By Elias Ntungwe Ngalame
Illegal charcoal trade has been indentified as key driver to deforestation globally.
To stem the massive tide of illegally harvesting, production and exporting from different forests across the globe, Somalia has joined other stakeholders to push for cross-border efforts for meaningful results.
The Samalian government made their voice heard at the UN-supported conference on charcoal in Mogadishu, May 7th 2018 .
According to a press release from the UN Environment Programme,UNEP, the Somalian government has joined other stakeholders to call for international cooperation in halting illegal export of charcoal.
Certain forestry products like charcoal are not allowed to be exported from Somalia the release say. The country has struggled to protect its natural forests from rapid and widespread illegal logging and for these measures to be effective, international cooperation with other African countries and Gulf states was imperative.
« “We need a holistic response to address the issues of charcoal in Somalia. Both the demand and supply side have to be tackled – to do this we need cooperation to implement the UN Security Council Resolution and ensure the environmental, economic and human losses that happen because of illegal charcoal trade are curbed,” said the Deputy Prime Minister
It should be recalled that a similar call for international cooperation was made by the UN’s Food and Agriculture Organization (FAO) in 2017 to stem massive exportation of charcoal from Myanmar to China.
The FAO tracks forest cover globally, said in the report that between 1990 and 2015, Myanmar lost about 15 million hectares of forest and other wooded land. The charcoal supply for Cameroon’s two biggest cities comes principally from the East region, which harbours rich forest reserves that are important for Cameroon in particular and the Congo Basin in general.
Experts fear that if the energy crisis continues unabated it could contribute to growing deforestation that could worsen climate change and lead to more severe weather.
“Charcoal is obtained from the burning of trees, and if this trend continues you can imagine the quantity of trees the country is going to lose and what impact this will have for the future,” said Ebia Ndongo, director of forestry in the Ministry of Forestry and Wildlife.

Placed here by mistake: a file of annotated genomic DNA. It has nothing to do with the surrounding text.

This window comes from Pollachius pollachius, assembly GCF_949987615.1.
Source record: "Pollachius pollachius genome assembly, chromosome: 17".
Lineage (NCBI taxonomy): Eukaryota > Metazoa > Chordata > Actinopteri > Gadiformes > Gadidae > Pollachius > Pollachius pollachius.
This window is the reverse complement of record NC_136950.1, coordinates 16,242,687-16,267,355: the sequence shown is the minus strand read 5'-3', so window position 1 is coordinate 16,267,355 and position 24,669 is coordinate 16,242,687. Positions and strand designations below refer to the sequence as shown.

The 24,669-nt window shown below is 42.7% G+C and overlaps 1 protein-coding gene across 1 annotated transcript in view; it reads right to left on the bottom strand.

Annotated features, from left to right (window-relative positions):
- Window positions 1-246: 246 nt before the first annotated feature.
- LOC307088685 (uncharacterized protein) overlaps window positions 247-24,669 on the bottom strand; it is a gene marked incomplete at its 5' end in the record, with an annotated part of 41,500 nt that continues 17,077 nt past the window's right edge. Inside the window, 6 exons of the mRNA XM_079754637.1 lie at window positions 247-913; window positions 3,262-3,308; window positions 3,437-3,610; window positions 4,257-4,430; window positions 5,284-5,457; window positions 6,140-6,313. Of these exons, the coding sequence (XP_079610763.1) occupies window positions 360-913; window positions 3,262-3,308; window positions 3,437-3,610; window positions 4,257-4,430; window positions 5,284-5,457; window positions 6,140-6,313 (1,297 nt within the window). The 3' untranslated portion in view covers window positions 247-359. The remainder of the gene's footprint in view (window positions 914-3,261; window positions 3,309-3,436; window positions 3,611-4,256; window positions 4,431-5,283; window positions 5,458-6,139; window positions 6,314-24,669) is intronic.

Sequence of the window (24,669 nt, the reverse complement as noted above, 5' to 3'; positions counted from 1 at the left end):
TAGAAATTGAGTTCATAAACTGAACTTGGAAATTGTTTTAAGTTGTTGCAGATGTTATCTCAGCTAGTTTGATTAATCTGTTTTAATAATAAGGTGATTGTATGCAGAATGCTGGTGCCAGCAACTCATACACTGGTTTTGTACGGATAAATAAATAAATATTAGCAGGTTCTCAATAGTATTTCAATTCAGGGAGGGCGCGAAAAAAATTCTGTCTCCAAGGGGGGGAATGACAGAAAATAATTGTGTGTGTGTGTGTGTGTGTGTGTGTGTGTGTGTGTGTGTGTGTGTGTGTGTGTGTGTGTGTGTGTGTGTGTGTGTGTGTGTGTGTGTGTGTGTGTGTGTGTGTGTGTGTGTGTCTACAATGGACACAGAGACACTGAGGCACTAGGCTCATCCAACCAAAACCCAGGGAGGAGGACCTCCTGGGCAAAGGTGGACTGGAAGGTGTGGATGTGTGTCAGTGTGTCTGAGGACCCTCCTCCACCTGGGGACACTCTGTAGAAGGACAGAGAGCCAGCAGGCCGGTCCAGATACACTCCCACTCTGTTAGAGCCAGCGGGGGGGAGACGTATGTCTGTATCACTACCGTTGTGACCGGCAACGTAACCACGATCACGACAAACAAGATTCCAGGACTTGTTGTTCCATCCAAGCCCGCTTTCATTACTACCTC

Like in Myanmar, the export of charcoal from Somalia has been banned, both by a 2012 United Nations Security
Council resolution and by the Somali Government, due to its destructive effect on the environment and its exacerbation of conflict and humanitarian crises.
The UNEP Press release says an estimated 8.2 million trees were cut down for charcoal in Somalia between 2011 and 2017, increasing land degradation, food insecurity and vulnerability to flooding and drought.
It has been estimated that over 80 percent of charcoal produced in Somalia is exported to Gulf States and neighbouring countries.
Illegal trade in charcoal is recognised as a key contributor to insecurity in Somalia, providing a major source of funding for militias, terrorist groups, and other actors linked to conflict, who illegally tax exports.
But Somalian government say they are more than ready to halt the scourge.
« Somali government is commitment to halting illegal trade of charcoal and providing alternative energy options, » the Deputy Prime Minister of Somalia, Mahdi Mohamed Guled, reaffirmed at the opening of the conference.
He also called for urgent action and support from the international community and countries that are importing charcoal.
“We need a holistic response to address the issues of charcoal in Somalia. Both the demand and supply side have to be tackled – to do this we need cooperation to implement the UN Security Council Resolution and ensure the environmental, economic and human losses that happen because of illegal charcoal trade are curbed,” said the Deputy Prime Minister.
He notes that the environmental destruction brought on by the charcoal trade contributes to drought, flooding, the loss of livelihoods and increase in food insecurity.
“Together with conflict, this exacerbates the humanitarian situation in Somalia,” said the Deputy Special
Representative of the Secretary-General for Somalia, Peter de Clercq. “But due to high levels of poverty in Somalia and lack of opportunities, many are forced to turn to unsustainable and illegal livelihoods, such as charcoal production. The people of this country deserve better”.
Juliette Biao Koudenoukpo, UN Environment Regional Director for Africa, also emphasised on the need for regional partnership to stop the unsustainable production, use and export of charcoal in Somalia, expressing the willingness of UN Environment to support such cooperation efforts.
“UN Environment and its partners are supporting the Government of Somalia to develop sound policy frameworks to support the ban and find alternatives to charcoal,” she said.
UNEP says participants at the event, were expected to develop a concrete roadmap for action, including enforceable regional policies, to halt charcoal trade, as well as its unsustainable production and use within Somalia.
The high-level summit is supported by the United Nations Development Programme (UNDP), UN Environment, and the Food and Agricultural Organisation of the United Nations (FAO), with funding from Sweden, the European Union and Italy.